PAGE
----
Fernando Cardenal facts for kids
Fernando Cardenal was born into a wealthy and influential family in Granada, Nicaragua, as the fifth son of Rodolfo Cardenal and Esmeralda Martinez. One of his brothers is Ernesto Cardenal, a Nicaraguan Catholic priest, poet and politician. He is also a first cousin of the poet Pablo Antonio Cuadra.
Born in Granada, Nicaragua, he served as Minister of Education from 1984 to 1990, during the Sandinista era. His brother Ernesto Cardenal served as Minister of Culture from 1979 to 1987.
Because of his ties to the leftist Sandinistas and liberation theology, he was forced to leave the Society of Jesus, and, together with his brother Ernesto, he had his priesthood suspended directly by Pope John Paul II.
In an open letter published in 1984 he wrote: "I cannot conceive of a God that would ask me to abandon my commitment to the people […] From my point of view, and from my personal experience, it is possible to live […] simultaneously (in) fidelity to the church as a Jesuit and as a priest, and also devote myself to the service of the poor in Nicaragua from within the Sandinista revolution." Cardenal left political office in 1990, and was subsequently reinstated into the Jesuit order in 1997.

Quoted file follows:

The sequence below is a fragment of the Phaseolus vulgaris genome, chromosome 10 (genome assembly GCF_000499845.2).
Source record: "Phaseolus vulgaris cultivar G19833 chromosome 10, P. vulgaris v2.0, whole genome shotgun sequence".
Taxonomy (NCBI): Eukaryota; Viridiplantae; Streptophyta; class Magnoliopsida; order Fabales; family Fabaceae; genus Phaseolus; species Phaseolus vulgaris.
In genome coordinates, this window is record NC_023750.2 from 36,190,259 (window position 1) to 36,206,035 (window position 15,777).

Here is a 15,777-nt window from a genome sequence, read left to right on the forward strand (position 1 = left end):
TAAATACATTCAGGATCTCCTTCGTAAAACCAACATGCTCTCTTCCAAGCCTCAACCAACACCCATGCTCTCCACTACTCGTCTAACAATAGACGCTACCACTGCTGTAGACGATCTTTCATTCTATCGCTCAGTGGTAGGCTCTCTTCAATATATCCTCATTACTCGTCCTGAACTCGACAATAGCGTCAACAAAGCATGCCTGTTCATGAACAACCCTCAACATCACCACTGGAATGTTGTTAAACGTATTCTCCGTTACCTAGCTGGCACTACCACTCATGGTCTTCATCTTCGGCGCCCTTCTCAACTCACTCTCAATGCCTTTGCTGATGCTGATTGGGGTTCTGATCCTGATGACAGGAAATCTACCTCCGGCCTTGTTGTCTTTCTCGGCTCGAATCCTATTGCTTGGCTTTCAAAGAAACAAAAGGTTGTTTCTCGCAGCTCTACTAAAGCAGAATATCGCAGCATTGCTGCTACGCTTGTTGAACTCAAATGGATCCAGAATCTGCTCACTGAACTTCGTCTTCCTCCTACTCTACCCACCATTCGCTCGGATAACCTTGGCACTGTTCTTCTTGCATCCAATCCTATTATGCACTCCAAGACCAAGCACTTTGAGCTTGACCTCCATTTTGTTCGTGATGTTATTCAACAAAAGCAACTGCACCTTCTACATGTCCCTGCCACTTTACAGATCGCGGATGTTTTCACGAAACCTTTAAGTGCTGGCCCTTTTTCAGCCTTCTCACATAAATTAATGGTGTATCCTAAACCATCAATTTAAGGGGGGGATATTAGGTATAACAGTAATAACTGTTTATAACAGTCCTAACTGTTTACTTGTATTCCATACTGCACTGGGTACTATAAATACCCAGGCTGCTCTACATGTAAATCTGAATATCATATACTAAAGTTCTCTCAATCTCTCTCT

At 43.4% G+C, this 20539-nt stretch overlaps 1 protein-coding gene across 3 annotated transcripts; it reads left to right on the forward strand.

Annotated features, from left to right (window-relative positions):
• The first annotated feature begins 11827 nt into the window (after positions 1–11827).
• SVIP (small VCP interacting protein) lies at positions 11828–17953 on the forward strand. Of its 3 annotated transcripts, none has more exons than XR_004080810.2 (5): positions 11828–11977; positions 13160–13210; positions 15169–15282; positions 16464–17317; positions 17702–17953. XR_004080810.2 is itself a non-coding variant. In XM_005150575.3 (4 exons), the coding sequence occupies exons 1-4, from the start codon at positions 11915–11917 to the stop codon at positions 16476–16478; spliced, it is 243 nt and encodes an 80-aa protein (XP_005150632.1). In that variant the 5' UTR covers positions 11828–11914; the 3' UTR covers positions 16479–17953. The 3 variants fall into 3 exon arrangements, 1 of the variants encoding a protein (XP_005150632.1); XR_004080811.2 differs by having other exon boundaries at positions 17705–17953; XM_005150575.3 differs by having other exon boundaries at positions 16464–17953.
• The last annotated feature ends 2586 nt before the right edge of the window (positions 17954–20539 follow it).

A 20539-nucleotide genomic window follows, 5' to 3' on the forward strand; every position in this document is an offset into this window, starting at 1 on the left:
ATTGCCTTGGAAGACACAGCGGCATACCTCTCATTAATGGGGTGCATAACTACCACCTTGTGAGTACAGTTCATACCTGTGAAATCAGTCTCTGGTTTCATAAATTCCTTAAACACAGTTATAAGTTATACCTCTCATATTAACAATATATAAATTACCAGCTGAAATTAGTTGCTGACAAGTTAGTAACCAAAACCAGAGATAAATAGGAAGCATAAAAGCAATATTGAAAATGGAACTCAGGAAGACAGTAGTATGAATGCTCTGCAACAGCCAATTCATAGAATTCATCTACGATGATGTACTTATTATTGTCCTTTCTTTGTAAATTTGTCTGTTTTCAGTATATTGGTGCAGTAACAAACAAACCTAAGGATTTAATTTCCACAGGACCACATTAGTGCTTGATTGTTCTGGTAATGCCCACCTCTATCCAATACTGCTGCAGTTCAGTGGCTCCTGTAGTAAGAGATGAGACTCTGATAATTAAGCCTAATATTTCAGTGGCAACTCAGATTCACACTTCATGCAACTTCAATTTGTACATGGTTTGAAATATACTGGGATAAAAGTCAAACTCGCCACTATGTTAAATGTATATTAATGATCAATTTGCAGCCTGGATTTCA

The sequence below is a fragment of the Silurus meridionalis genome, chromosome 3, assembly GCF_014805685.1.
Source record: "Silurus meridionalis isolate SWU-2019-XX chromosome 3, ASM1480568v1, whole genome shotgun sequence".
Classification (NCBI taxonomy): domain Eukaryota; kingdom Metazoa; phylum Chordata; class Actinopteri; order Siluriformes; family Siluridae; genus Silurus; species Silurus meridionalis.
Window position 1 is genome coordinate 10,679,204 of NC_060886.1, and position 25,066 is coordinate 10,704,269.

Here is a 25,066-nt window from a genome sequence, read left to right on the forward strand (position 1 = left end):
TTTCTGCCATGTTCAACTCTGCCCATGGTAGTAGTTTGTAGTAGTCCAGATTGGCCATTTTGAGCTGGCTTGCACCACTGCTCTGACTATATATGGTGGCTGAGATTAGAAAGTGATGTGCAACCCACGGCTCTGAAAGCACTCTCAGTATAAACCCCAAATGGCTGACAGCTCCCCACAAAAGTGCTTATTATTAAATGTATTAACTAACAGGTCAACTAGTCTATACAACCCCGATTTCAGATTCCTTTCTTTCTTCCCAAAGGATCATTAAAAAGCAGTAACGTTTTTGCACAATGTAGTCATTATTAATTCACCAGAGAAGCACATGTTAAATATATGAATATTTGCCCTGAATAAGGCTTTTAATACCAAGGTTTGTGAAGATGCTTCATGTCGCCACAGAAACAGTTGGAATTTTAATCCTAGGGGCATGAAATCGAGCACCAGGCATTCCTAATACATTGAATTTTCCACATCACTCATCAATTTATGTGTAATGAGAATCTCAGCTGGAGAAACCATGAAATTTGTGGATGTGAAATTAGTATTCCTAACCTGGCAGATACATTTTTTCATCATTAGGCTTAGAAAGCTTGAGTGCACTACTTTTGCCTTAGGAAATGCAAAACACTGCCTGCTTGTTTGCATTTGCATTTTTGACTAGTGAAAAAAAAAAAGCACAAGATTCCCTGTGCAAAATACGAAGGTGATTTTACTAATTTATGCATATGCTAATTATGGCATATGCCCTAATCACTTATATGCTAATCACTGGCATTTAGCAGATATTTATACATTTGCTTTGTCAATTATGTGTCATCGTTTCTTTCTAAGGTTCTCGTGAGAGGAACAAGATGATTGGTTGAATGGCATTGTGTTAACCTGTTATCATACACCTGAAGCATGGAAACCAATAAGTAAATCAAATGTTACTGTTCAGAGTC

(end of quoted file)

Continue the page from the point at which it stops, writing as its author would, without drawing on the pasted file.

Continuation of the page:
In 1980, Cardenal led the Nicaraguan Literacy Campaign, a Sandinista effort that succeeded in teaching basic literacy to more than half a million people with the help of 60,000 young volunteers.
Fernando Cardenal was a director at the Fe y Alegría organization in Managua, Nicaragua. He was readmitted as a Jesuit and resumed activities as a priest in 1997, after four years had passed since he renounced his membership in the Sandinista National Liberation Front (the Sandinistas). Cardenal helped to provide education for the poor in Nicaragua.
Cardenal made several visits to Jesuit universities in the United States, including the University of Detroit Mercy in 2013, and the John Carroll University in 2014. He talked there about his commitment to help the poor and his experience as a Jesuit priest and liberation theologian during the Nicaraguan Revolution. He gave several interviews to discuss his involvement in the Nicaraguan Revolution as a minister of education, his commitment to the poor, and the state of education in Nicaragua which links to his involvement in Fe y Alegría. He gave an interview to an undergraduate student at Georgetown University in 2014.
Cardenal died in Managua on February 20, 2016. His funeral was held February 21, 2016 at the Jesuit-run Central American University in Managua.
In Spanish: Fernando Cardenal para niños
Fernando Cardenal Facts for Kids. Kiddle Encyclopedia.